As society puts an increased premium on speed and efficiency, I feel more compelled to offer a slow and sometimes awkward experience, both in the reading and real use of a pot. Perhaps this is a common and dated response for anyone involved with the production of a handmade object and the inherent inefficiencies involved with the various processes (at least mine). Because of the gravitational pull toward “fast,” I find myself drawn to making the “slow’ object.” This thinking is not rooted in a disinterest or distrust of technology, rather it is a straightforward way for me to extend a conversation with a user/viewer, potentially providing a platform for a meaningful encounter.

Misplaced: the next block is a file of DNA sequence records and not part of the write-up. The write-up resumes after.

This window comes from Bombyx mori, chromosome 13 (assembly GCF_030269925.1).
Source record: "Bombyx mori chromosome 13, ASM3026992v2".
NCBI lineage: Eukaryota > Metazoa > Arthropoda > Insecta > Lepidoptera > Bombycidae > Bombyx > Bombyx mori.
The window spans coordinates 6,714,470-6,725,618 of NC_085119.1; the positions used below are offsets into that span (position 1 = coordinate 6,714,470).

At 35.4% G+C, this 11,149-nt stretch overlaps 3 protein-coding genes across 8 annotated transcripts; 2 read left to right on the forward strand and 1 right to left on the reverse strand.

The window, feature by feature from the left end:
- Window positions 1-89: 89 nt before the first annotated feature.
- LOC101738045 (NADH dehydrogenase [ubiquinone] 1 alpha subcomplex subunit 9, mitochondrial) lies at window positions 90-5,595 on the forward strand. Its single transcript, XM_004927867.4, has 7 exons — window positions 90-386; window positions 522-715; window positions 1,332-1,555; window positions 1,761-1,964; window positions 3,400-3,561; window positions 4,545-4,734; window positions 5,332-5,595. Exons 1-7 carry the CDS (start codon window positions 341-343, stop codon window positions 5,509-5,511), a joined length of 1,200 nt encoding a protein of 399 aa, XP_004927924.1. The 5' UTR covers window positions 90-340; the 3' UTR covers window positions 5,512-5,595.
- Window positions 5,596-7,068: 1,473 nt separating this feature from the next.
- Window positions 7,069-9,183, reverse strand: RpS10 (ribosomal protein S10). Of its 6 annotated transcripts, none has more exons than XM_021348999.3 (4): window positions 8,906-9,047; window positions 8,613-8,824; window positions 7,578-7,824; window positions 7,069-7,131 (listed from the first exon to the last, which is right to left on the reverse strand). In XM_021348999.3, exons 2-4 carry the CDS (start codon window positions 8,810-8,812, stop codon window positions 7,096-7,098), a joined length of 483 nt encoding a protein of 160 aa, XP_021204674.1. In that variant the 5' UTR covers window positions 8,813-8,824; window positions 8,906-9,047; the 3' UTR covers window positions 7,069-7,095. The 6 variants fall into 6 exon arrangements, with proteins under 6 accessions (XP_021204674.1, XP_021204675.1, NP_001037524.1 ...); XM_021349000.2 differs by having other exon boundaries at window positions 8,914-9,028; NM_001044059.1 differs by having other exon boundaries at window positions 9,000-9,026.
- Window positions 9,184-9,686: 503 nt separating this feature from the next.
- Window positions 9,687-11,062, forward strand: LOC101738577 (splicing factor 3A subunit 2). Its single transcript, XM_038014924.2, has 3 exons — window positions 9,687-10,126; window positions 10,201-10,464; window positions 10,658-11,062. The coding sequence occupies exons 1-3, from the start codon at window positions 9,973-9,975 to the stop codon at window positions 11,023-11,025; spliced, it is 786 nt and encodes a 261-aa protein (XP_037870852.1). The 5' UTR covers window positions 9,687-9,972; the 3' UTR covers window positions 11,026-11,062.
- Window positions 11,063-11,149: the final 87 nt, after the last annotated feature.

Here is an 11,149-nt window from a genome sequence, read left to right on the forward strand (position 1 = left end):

Peter Beasecker was born in Toledo, Ohio and received a BS degree from Miami University and his MFA from Alfred University. He joined the faculty of Syracuse University’s College of Visual and Performing Arts in 2009 after a seventeen-year tenure at the Meadows School of the Arts at Southern Methodist University. Beasecker is a Professor of Art teaching ceramics and graduate studies. He has received numerous awards and distinctions in his career, most recently being named a NYFA Fellow for 2015. Beasecker has exhibited extensively in national and international venues, and his work is included in the collections of the Renwick Gallery of the Smithsonian Institution, The Minneapolis Institute of Art, and the Mint Museum in North Carolina. He has been a visiting artist and workshop leader at over sixty institutions, including Anderson Ranch, Arrowmont School of Arts and Crafts, Haystack Mountain School of Crafts, and the Penland School of Crafts. Beasecker has been the co-coordinator of the Utilitarian Clay Symposium at Arrowmont since 1996. He currently maintains a studio in Cazenovia, New York.